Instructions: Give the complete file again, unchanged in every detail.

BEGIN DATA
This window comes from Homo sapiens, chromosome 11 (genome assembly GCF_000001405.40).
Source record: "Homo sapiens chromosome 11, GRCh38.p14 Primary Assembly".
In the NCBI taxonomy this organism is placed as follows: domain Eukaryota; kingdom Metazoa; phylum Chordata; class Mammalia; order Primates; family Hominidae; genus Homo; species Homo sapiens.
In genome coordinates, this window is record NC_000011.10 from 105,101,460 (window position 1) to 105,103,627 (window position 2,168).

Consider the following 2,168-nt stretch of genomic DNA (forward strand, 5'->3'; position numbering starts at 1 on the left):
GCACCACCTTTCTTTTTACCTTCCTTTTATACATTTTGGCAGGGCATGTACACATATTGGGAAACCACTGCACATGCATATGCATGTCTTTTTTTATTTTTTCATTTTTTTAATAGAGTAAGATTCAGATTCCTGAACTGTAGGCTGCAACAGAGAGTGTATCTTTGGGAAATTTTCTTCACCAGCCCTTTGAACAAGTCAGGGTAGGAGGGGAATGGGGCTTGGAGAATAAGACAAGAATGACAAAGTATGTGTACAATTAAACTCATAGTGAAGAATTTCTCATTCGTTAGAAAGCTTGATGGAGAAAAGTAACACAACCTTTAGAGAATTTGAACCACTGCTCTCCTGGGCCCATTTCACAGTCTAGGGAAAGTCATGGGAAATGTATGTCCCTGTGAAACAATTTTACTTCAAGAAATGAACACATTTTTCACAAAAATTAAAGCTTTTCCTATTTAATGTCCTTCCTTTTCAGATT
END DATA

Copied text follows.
This window comes from Homo sapiens, chromosome 11 (genome assembly GCF_000001405.40).
Source record: "Homo sapiens chromosome 11, GRCh38.p14 Primary Assembly".
In the NCBI taxonomy this organism is placed as follows: domain Eukaryota; kingdom Metazoa; phylum Chordata; class Mammalia; order Primates; family Hominidae; genus Homo; species Homo sapiens.
In genome coordinates, this window is record NC_000011.10 from 105,101,460 (window position 1) to 105,103,627 (window position 2,168).

Consider the following 2,168-nt stretch of genomic DNA (forward strand, 5'->3'; position numbering starts at 1 on the left):
GCACCACCTTTCTTTTTACCTTCCTTTTATACATTTTGGCAGGGCATGTACACATATTGGGAAACCACTGCACATGCATATGCATGTCTTTTTTTATTTTTTCATTTTTTTAATAGAGTAAGATTCAGATTCCTGAACTGTAGGCTGCAACAGAGAGTGTATCTTTGGGAAATTTTCTTCACCAGCCCTTTGAACAAGTCAGGGTAGGAGGGGAATGGGGCTTGGAGAATAAGACAAGAATGACAAAGTATGTGTACAATTAAACTCATAGTGAAGAATTTCTCATTCGTTAGAAAGCTTGATGGAGAAAAGTAACACAACCTTTAGAGAATTTGAACCACTGCTCTCCTGGGCCCATTTCACAGTCTAGGGAAAGTCATGGGAAATGTATGTCCCTGTGAAACAATTTTACTTCAAGAAATGAACACATTTTTCACAAAAATTAAAGCTTTTCCTATTTAATGTCCTTCCTTTTCAGATT